... for example, secondary education is associated with a four-fold increase in disapproval of FGM. Other reasons include: girls' refusal; greater access to health education; modernization with its resulting changes in lifestyle; fear of anti-FGM laws; public ridicule; and realization that FGM has no effect on girls' behavior (24 Aug. 1998).
PATH adds that:
People are choosing less severe forms of FGM. A 1991 study in Kenya showed that 62.3 percent of women over age 50 had Type II FGM, while only 38.9 percent of the 15-19 age group underwent the same type (most of the remainder underwent Type I) (ibid.).
A November 1997 report that refers to the work of PATH and MYWO in regards to FGM reports the initial success of a joint program to promote a non-mutilating alternative to FGM. The new rite, known as "Ntanira na Mugambo" or "Circumcision Through Words," is "a week-long program of counseling, capped by community celebration and affirmation" (AfricaNews Online 27 Nov. 1997). PATH reports that the first "alternative ceremony" took place in 1996 in Meru district, and that "recent successful experiences have encouraged other communities to request assistance in conducting alternative ceremonies for their daughters" (PATH 24 Aug. 1998). In December 1997, 13 villages in central Kenya were to "celebrate the fourth installment of this increasingly popular alternative rite of passage for young females" (AfricaNews Online 27 Nov. 1997).
The Africa News report states that:
... female circumcision encompasses more than the practice itself. It is often deeply entrenched in the culture, wrapped in a complex shroud of assumptions, taboos, and beliefs that impact a woman's social status and personal identity.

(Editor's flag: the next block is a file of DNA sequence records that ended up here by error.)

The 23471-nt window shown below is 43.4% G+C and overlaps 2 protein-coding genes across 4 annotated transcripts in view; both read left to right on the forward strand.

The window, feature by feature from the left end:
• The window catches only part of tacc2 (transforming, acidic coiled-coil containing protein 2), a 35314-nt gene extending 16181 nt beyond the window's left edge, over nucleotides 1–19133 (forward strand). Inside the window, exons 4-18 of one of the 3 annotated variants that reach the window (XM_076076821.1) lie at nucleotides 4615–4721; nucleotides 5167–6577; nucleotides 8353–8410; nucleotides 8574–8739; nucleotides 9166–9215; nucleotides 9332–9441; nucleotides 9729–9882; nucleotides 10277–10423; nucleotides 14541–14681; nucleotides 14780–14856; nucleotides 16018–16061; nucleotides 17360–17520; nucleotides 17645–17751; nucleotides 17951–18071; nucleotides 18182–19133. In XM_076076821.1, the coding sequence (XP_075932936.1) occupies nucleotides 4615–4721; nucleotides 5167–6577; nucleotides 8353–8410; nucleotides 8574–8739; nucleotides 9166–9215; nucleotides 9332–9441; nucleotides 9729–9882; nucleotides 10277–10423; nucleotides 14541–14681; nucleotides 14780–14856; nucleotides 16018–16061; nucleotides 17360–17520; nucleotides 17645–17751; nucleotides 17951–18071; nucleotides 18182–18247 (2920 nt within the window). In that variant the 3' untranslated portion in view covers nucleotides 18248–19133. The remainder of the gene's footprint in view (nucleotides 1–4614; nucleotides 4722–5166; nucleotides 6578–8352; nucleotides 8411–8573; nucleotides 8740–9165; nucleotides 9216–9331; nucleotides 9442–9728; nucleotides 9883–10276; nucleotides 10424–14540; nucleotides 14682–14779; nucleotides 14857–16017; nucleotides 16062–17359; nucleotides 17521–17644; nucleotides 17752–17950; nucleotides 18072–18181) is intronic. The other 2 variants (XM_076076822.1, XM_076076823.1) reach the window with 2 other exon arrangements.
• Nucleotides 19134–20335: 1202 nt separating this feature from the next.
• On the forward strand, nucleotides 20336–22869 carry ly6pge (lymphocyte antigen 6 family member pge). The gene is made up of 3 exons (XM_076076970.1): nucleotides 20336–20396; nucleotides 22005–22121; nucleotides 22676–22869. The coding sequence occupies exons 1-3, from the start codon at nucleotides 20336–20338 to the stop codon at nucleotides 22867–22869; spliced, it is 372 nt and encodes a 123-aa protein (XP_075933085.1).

Indeed, it seems the central defining achievement of Circumcision Through Words is not that it saves young women from the dangers of FGM but that it captures the cultural significance of female circumcision while doing away with the dangerous practice itself.
... Circumcision Through Words brings the young candidates together for a week of seclusion during which they learn traditional teachings about their coming roles as women, parents, and adults in the community, as well as more modern messages about personal health, reproductive issues, hygiene, communications skills, self-esteem, and dealing with peer pressure.
The week is capped by a community celebration of song, dancing, and feasting which affirms the girls and their new place in the community.
This Response was prepared after researching publicly accessible information currently available to the Research Directorate within time constraints. This Response is not, and does not purport to be, conclusive as to the merit of any particular claim to refugee status or asylum.
Africa News Online [Durham, N. Carolina]. November 1997. Malik Stan Reaves. "Alternative Rite to Female Circumcision Spreading in Kenya." [Internet]
Country Reports on Human Rights Practices for 1997. February 1998. [Internet]
Female Genital Mutilation (FGM) Research Homepage, NOCIRC FGM Awareness and Education Project, Albany, CA. 1998. "Female Genital Mutilation Around the World: Population Groups." [Internet]
KenyaWeb [Nairobi]. 1998. "The Kamba People." [Internet]
Program for Appropriate Technology in Health (PATH), Seattle. 24 August 1998. "Harmful Traditional Practices," "Modern Rites of Passage" and "Why Didn't You Tell Us Sooner." [Internet]
World Health Organization (WHO), Geneva. "Female Genital Mutilation: An Overview." [Internet] < http://www.who.int/dsa/cat95/fgmbook.htm#Africa> [Accessed 8 Dec. 1998]
_____. August 1996. "Female Genital Mutilation: Prevalence and Distribution."[Internet] < http://www.who.int/frh whd/FGM/ infopack/English/fgm_infopack.htm> [Accessed 8 Dec. 1998]